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Cancer affects millions of Americans every year and despite progress in detection, surveillance and treatment, it is still the second most common cause of death in the US. Some cancers such as melanoma or brain cancer affect people of every age, ethnicity, and gender.  But of the gender-specific cancers, one of the most common and deadly affecting men is prostate cancer which is responsible for 30,000 death in the US each year.  The emergence of new more effective therapies has brought a renewed focus on the impact of such therapies on patients’ lives before and after treatment.  Here, a new web-based tool using artificial intelligence (nomogram) may help shed some light on the quality of life patients experience after treatment.


This new web-based tool was able to assist in predicting likely outcomes for five years after localized prostate cancer treatment, which consisted of intensity-modulated radiation therapy (IMRT) or radical prostatectomy (RP), and active surveillance. IMRT uses linear accelerators to deliver radiation in the most precise fashion where it simultaneously provides a specific treatment while minimizing the effect on surrounding tissue and cells making this form of therapy especially safe. Radical prostatectomy, which consists of complete excision of the prostate gland and the tissue surrounding it can be performed “openly” through an incision or laparoscopically. Finally, active surveillance is based on the concept that minimally aggressive prostate cancer is unlikely to have an effect on life expectancy. Active surveillance is usually seen as a better option than radiation or surgery when it comes to a low-risk prostate cancer diagnosis.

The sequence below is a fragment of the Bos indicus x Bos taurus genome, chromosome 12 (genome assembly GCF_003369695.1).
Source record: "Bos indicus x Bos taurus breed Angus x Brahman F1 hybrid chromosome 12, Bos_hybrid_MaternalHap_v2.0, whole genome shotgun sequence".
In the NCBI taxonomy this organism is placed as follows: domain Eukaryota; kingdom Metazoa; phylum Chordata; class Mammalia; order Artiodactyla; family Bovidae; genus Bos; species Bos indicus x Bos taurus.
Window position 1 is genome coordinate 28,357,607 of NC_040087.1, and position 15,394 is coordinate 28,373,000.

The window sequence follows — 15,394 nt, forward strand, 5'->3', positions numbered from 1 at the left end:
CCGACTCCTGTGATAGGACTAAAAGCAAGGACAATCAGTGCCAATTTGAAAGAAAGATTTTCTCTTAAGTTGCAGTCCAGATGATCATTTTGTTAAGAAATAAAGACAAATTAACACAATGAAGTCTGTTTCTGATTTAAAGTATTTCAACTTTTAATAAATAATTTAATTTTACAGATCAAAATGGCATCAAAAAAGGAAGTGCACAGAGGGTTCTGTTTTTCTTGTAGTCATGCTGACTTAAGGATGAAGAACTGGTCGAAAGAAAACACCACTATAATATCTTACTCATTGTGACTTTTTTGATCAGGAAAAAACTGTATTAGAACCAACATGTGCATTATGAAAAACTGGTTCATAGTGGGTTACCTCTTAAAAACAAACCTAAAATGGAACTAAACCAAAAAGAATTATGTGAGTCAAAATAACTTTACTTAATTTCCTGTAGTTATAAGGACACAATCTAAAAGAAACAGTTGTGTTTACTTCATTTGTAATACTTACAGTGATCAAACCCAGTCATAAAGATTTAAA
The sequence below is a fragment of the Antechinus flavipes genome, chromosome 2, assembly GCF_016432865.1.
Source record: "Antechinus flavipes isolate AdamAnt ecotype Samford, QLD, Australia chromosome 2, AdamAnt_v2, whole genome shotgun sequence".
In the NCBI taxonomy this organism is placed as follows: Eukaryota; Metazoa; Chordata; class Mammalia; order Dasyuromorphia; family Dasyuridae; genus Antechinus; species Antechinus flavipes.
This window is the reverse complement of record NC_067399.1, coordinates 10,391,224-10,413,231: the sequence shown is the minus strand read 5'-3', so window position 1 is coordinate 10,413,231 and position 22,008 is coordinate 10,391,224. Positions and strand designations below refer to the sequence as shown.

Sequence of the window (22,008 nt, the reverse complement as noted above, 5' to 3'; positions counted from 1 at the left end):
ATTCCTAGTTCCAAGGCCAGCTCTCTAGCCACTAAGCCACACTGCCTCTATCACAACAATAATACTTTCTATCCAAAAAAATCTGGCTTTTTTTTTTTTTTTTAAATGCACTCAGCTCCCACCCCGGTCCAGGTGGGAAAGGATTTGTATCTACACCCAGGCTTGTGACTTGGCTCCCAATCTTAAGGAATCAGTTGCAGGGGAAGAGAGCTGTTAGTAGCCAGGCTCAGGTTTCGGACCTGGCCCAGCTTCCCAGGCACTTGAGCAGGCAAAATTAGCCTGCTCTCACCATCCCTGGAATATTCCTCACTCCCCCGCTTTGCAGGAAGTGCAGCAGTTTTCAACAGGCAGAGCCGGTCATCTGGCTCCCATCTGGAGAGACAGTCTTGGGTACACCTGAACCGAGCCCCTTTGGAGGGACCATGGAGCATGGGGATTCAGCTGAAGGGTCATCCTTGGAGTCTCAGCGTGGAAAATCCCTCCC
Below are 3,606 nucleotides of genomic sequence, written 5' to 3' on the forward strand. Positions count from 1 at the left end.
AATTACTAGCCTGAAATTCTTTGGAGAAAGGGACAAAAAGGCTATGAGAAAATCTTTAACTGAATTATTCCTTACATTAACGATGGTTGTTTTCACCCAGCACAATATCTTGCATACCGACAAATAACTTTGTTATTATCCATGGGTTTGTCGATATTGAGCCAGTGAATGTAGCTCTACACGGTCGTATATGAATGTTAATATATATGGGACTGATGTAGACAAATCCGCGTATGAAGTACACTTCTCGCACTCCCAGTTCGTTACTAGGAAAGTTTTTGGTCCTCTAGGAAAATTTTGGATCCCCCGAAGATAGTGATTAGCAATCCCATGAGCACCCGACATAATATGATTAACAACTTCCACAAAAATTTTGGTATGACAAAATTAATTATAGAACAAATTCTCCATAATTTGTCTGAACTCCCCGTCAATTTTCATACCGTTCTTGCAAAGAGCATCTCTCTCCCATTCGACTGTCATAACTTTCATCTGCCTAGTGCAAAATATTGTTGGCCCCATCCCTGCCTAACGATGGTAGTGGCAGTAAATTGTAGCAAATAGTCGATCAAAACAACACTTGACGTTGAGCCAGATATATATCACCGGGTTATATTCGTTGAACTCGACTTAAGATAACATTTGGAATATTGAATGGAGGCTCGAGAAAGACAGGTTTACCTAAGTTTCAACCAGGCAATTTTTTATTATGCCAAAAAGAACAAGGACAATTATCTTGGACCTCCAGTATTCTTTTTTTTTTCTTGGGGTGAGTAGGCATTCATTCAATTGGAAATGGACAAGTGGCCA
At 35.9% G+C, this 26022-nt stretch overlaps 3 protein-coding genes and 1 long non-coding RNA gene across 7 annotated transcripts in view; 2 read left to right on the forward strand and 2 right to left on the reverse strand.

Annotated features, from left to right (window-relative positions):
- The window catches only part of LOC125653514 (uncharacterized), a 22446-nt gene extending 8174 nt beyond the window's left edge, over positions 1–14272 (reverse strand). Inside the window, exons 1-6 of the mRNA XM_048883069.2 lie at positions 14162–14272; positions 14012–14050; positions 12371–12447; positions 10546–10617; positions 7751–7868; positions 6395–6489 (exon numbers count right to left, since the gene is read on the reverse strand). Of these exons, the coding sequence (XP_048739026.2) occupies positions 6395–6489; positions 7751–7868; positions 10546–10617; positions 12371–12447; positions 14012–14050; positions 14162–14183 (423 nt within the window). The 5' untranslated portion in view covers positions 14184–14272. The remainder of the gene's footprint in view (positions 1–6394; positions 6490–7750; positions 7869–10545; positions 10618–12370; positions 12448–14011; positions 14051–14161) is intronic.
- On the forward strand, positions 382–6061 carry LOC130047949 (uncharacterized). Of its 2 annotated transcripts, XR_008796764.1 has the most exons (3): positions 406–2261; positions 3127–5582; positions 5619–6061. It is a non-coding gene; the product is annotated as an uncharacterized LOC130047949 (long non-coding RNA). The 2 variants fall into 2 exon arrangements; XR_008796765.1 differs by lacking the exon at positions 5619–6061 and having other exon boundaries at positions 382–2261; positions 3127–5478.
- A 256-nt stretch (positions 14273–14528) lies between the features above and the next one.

Taking into account the different treatment options as well as the relative aggressiveness of the tumor, the web-based tool would consider a number of variables including prostate specific-antigen, pre-treatment baseline function, race, and age to produce an expected outcome. As a result, this new tool was able to provide a “personalized” approach to prostate cancer in order to better predict outcomes after treatment, especially measures of quality of life such as urinary incontinence, bowel function, hormonal function, and erectile dysfunction.


Understanding outcomes after cancer therapy is critically important.  Using prediction models anchored in artificial intelligence allows to more accurately predict outcomes after therapy and more importantly to personalize such predictions.